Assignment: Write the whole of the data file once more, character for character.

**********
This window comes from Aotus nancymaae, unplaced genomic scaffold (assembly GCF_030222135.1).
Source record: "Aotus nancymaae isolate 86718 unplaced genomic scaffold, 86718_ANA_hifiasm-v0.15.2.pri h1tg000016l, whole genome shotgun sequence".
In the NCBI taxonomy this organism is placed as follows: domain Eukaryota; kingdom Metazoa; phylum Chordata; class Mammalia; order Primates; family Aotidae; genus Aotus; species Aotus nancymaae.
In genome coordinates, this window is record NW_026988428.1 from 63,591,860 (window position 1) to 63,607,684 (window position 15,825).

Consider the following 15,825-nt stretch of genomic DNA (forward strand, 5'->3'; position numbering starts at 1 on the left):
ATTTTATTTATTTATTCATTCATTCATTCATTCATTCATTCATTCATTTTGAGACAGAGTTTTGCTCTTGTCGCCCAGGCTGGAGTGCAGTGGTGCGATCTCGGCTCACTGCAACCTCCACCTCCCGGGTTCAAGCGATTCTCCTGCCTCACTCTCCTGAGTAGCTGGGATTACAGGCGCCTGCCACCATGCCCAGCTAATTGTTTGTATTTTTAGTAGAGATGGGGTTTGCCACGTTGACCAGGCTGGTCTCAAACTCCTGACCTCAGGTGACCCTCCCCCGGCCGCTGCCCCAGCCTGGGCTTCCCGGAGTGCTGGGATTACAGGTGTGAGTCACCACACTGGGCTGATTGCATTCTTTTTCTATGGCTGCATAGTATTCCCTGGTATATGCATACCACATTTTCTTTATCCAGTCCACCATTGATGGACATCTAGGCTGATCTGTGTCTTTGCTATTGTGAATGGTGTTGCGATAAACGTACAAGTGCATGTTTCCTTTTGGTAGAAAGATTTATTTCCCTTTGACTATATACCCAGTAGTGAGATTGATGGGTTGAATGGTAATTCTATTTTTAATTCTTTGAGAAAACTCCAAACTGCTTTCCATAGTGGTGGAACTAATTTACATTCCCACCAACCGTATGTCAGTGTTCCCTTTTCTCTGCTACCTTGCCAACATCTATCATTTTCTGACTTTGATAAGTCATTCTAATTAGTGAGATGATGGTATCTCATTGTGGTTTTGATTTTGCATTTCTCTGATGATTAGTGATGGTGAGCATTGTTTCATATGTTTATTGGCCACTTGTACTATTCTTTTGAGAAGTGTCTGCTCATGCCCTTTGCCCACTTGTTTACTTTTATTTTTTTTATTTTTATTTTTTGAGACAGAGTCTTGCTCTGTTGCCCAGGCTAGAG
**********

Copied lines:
This window comes from Aotus nancymaae, unplaced genomic scaffold (assembly GCF_030222135.1).
Source record: "Aotus nancymaae isolate 86718 unplaced genomic scaffold, 86718_ANA_hifiasm-v0.15.2.pri h1tg000016l, whole genome shotgun sequence".
In the NCBI taxonomy this organism is placed as follows: domain Eukaryota; kingdom Metazoa; phylum Chordata; class Mammalia; order Primates; family Aotidae; genus Aotus; species Aotus nancymaae.
In genome coordinates, this window is record NW_026988428.1 from 63,591,860 (window position 1) to 63,607,684 (window position 15,825).

Consider the following 15,825-nt stretch of genomic DNA (forward strand, 5'->3'; position numbering starts at 1 on the left):
ATTTTATTTATTTATTCATTCATTCATTCATTCATTCATTCATTCATTTTGAGACAGAGTTTTGCTCTTGTCGCCCAGGCTGGAGTGCAGTGGTGCGATCTCGGCTCACTGCAACCTCCACCTCCCGGGTTCAAGCGATTCTCCTGCCTCACTCTCCTGAGTAGCTGGGATTACAGGCGCCTGCCACCATGCCCAGCTAATTGTTTGTATTTTTAGTAGAGATGGGGTTTGCCACGTTGACCAGGCTGGTCTCAAACTCCTGACCTCAGGTGACCCTCCCCCGGCCGCTGCCCCAGCCTGGGCTTCCCGGAGTGCTGGGATTACAGGTGTGAGTCACCACACTGGGCTGATTGCATTCTTTTTCTATGGCTGCATAGTATTCCCTGGTATATGCATACCACATTTTCTTTATCCAGTCCACCATTGATGGACATCTAGGCTGATCTGTGTCTTTGCTATTGTGAATGGTGTTGCGATAAACGTACAAGTGCATGTTTCCTTTTGGTAGAAAGATTTATTTCCCTTTGACTATATACCCAGTAGTGAGATTGATGGGTTGAATGGTAATTCTATTTTTAATTCTTTGAGAAAACTCCAAACTGCTTTCCATAGTGGTGGAACTAATTTACATTCCCACCAACCGTATGTCAGTGTTCCCTTTTCTCTGCTACCTTGCCAACATCTATCATTTTCTGACTTTGATAAGTCATTCTAATTAGTGAGATGATGGTATCTCATTGTGGTTTTGATTTTGCATTTCTCTGATGATTAGTGATGGTGAGCATTGTTTCATATGTTTATTGGCCACTTGTACTATTCTTTTGAGAAGTGTCTGCTCATGCCCTTTGCCCACTTGTTTACTTTTATTTTTTTTATTTTTATTTTTTGAGACAGAGTCTTGCTCTGTTGCCCAGGCTAGAG